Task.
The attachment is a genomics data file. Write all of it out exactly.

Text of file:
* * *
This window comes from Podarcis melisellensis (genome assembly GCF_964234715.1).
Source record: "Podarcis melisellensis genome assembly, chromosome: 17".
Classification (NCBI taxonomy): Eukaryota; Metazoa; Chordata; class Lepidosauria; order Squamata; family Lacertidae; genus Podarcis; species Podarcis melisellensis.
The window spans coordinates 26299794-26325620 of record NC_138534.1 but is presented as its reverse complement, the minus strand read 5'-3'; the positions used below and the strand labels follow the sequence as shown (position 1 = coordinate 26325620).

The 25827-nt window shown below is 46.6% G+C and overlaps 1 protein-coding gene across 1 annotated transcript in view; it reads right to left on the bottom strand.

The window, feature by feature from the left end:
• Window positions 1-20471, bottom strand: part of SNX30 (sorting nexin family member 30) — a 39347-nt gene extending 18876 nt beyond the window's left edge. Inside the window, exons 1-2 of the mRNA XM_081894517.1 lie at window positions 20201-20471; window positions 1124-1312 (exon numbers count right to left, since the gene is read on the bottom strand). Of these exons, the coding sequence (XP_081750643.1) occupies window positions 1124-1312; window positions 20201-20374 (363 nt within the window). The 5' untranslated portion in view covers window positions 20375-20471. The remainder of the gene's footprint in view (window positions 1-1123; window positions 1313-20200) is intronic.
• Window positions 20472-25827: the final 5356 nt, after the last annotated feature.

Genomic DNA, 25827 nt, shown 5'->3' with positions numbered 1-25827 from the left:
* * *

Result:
This window comes from Podarcis melisellensis (genome assembly GCF_964234715.1).
Source record: "Podarcis melisellensis genome assembly, chromosome: 17".
Classification (NCBI taxonomy): Eukaryota; Metazoa; Chordata; class Lepidosauria; order Squamata; family Lacertidae; genus Podarcis; species Podarcis melisellensis.
The window spans coordinates 26299794-26325620 of record NC_138534.1 but is presented as its reverse complement, the minus strand read 5'-3'; the positions used below and the strand labels follow the sequence as shown (position 1 = coordinate 26325620).

The 25827-nt window shown below is 46.6% G+C and overlaps 1 protein-coding gene across 1 annotated transcript in view; it reads right to left on the bottom strand.

The window, feature by feature from the left end:
• Window positions 1-20471, bottom strand: part of SNX30 (sorting nexin family member 30) — a 39347-nt gene extending 18876 nt beyond the window's left edge. Inside the window, exons 1-2 of the mRNA XM_081894517.1 lie at window positions 20201-20471; window positions 1124-1312 (exon numbers count right to left, since the gene is read on the bottom strand). Of these exons, the coding sequence (XP_081750643.1) occupies window positions 1124-1312; window positions 20201-20374 (363 nt within the window). The 5' untranslated portion in view covers window positions 20375-20471. The remainder of the gene's footprint in view (window positions 1-1123; window positions 1313-20200) is intronic.
• Window positions 20472-25827: the final 5356 nt, after the last annotated feature.

Genomic DNA, 25827 nt, shown 5'->3' with positions numbered 1-25827 from the left: